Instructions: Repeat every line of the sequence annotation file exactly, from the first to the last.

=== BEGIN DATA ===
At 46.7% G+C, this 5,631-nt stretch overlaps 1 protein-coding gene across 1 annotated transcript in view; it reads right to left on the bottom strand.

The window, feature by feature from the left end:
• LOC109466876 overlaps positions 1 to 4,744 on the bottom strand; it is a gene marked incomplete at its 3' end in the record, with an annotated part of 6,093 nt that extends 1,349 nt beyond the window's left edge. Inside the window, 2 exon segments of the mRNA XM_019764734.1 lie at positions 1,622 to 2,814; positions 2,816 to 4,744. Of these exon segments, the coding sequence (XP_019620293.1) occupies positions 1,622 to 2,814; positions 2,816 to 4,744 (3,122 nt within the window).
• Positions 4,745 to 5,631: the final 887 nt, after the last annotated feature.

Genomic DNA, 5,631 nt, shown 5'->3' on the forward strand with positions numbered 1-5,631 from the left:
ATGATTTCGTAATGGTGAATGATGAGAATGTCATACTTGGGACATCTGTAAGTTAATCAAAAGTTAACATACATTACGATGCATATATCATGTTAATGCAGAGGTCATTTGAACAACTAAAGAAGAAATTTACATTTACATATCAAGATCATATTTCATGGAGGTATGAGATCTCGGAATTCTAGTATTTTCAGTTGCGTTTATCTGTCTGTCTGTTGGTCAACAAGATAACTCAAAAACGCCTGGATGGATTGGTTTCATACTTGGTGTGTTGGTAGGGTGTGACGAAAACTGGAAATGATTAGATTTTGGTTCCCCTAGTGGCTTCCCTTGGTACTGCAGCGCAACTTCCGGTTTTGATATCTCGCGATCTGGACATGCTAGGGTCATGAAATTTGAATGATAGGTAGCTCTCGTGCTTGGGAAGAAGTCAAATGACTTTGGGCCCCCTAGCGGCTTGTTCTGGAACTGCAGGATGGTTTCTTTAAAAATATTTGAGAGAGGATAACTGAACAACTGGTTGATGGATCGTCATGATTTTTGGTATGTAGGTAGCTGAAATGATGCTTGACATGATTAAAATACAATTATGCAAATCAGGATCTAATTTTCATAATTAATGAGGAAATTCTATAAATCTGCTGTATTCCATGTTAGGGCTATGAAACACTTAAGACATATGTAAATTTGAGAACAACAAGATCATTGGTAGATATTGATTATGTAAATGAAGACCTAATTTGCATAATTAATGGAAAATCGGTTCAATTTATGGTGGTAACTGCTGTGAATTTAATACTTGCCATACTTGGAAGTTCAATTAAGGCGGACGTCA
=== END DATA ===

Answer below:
At 46.7% G+C, this 5,631-nt stretch overlaps 1 protein-coding gene across 1 annotated transcript in view; it reads right to left on the bottom strand.

The window, feature by feature from the left end:
• LOC109466876 overlaps positions 1 to 4,744 on the bottom strand; it is a gene marked incomplete at its 3' end in the record, with an annotated part of 6,093 nt that extends 1,349 nt beyond the window's left edge. Inside the window, 2 exon segments of the mRNA XM_019764734.1 lie at positions 1,622 to 2,814; positions 2,816 to 4,744. Of these exon segments, the coding sequence (XP_019620293.1) occupies positions 1,622 to 2,814; positions 2,816 to 4,744 (3,122 nt within the window).
• Positions 4,745 to 5,631: the final 887 nt, after the last annotated feature.

Genomic DNA, 5,631 nt, shown 5'->3' on the forward strand with positions numbered 1-5,631 from the left:
ATGATTTCGTAATGGTGAATGATGAGAATGTCATACTTGGGACATCTGTAAGTTAATCAAAAGTTAACATACATTACGATGCATATATCATGTTAATGCAGAGGTCATTTGAACAACTAAAGAAGAAATTTACATTTACATATCAAGATCATATTTCATGGAGGTATGAGATCTCGGAATTCTAGTATTTTCAGTTGCGTTTATCTGTCTGTCTGTTGGTCAACAAGATAACTCAAAAACGCCTGGATGGATTGGTTTCATACTTGGTGTGTTGGTAGGGTGTGACGAAAACTGGAAATGATTAGATTTTGGTTCCCCTAGTGGCTTCCCTTGGTACTGCAGCGCAACTTCCGGTTTTGATATCTCGCGATCTGGACATGCTAGGGTCATGAAATTTGAATGATAGGTAGCTCTCGTGCTTGGGAAGAAGTCAAATGACTTTGGGCCCCCTAGCGGCTTGTTCTGGAACTGCAGGATGGTTTCTTTAAAAATATTTGAGAGAGGATAACTGAACAACTGGTTGATGGATCGTCATGATTTTTGGTATGTAGGTAGCTGAAATGATGCTTGACATGATTAAAATACAATTATGCAAATCAGGATCTAATTTTCATAATTAATGAGGAAATTCTATAAATCTGCTGTATTCCATGTTAGGGCTATGAAACACTTAAGACATATGTAAATTTGAGAACAACAAGATCATTGGTAGATATTGATTATGTAAATGAAGACCTAATTTGCATAATTAATGGAAAATCGGTTCAATTTATGGTGGTAACTGCTGTGAATTTAATACTTGCCATACTTGGAAGTTCAATTAAGGCGGACGTCA